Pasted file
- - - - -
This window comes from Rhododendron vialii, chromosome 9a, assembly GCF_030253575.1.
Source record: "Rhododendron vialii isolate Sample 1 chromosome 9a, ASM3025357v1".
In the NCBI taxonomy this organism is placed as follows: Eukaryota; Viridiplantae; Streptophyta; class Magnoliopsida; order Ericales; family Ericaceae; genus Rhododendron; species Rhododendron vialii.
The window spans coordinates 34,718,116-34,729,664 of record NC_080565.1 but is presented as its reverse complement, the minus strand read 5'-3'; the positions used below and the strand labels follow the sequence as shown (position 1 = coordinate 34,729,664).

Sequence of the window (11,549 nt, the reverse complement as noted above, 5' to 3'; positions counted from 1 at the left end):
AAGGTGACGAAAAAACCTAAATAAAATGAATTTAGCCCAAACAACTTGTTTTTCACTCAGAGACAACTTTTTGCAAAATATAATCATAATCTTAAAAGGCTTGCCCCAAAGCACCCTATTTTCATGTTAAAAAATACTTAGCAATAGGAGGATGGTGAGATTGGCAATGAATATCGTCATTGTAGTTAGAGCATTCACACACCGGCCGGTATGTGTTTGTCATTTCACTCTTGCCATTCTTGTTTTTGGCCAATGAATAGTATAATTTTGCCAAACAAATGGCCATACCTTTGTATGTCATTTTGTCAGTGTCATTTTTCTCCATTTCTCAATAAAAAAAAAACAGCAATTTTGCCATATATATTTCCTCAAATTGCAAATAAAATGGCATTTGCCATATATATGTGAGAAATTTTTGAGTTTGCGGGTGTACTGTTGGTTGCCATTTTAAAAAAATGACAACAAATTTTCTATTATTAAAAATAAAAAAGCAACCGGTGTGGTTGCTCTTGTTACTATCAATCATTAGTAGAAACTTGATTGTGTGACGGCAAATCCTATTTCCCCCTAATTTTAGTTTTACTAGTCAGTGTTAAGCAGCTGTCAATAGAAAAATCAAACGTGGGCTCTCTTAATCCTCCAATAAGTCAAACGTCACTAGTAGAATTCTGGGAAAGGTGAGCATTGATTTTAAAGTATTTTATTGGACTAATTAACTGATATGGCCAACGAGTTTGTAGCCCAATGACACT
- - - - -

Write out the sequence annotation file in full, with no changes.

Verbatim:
This window comes from Rhododendron vialii, chromosome 9a, assembly GCF_030253575.1.
Source record: "Rhododendron vialii isolate Sample 1 chromosome 9a, ASM3025357v1".
In the NCBI taxonomy this organism is placed as follows: Eukaryota; Viridiplantae; Streptophyta; class Magnoliopsida; order Ericales; family Ericaceae; genus Rhododendron; species Rhododendron vialii.
The window spans coordinates 34,718,116-34,729,664 of record NC_080565.1 but is presented as its reverse complement, the minus strand read 5'-3'; the positions used below and the strand labels follow the sequence as shown (position 1 = coordinate 34,729,664).

Sequence of the window (11,549 nt, the reverse complement as noted above, 5' to 3'; positions counted from 1 at the left end):
AAGGTGACGAAAAAACCTAAATAAAATGAATTTAGCCCAAACAACTTGTTTTTCACTCAGAGACAACTTTTTGCAAAATATAATCATAATCTTAAAAGGCTTGCCCCAAAGCACCCTATTTTCATGTTAAAAAATACTTAGCAATAGGAGGATGGTGAGATTGGCAATGAATATCGTCATTGTAGTTAGAGCATTCACACACCGGCCGGTATGTGTTTGTCATTTCACTCTTGCCATTCTTGTTTTTGGCCAATGAATAGTATAATTTTGCCAAACAAATGGCCATACCTTTGTATGTCATTTTGTCAGTGTCATTTTTCTCCATTTCTCAATAAAAAAAAAACAGCAATTTTGCCATATATATTTCCTCAAATTGCAAATAAAATGGCATTTGCCATATATATGTGAGAAATTTTTGAGTTTGCGGGTGTACTGTTGGTTGCCATTTTAAAAAAATGACAACAAATTTTCTATTATTAAAAATAAAAAAGCAACCGGTGTGGTTGCTCTTGTTACTATCAATCATTAGTAGAAACTTGATTGTGTGACGGCAAATCCTATTTCCCCCTAATTTTAGTTTTACTAGTCAGTGTTAAGCAGCTGTCAATAGAAAAATCAAACGTGGGCTCTCTTAATCCTCCAATAAGTCAAACGTCACTAGTAGAATTCTGGGAAAGGTGAGCATTGATTTTAAAGTATTTTATTGGACTAATTAACTGATATGGCCAACGAGTTTGTAGCCCAATGACACT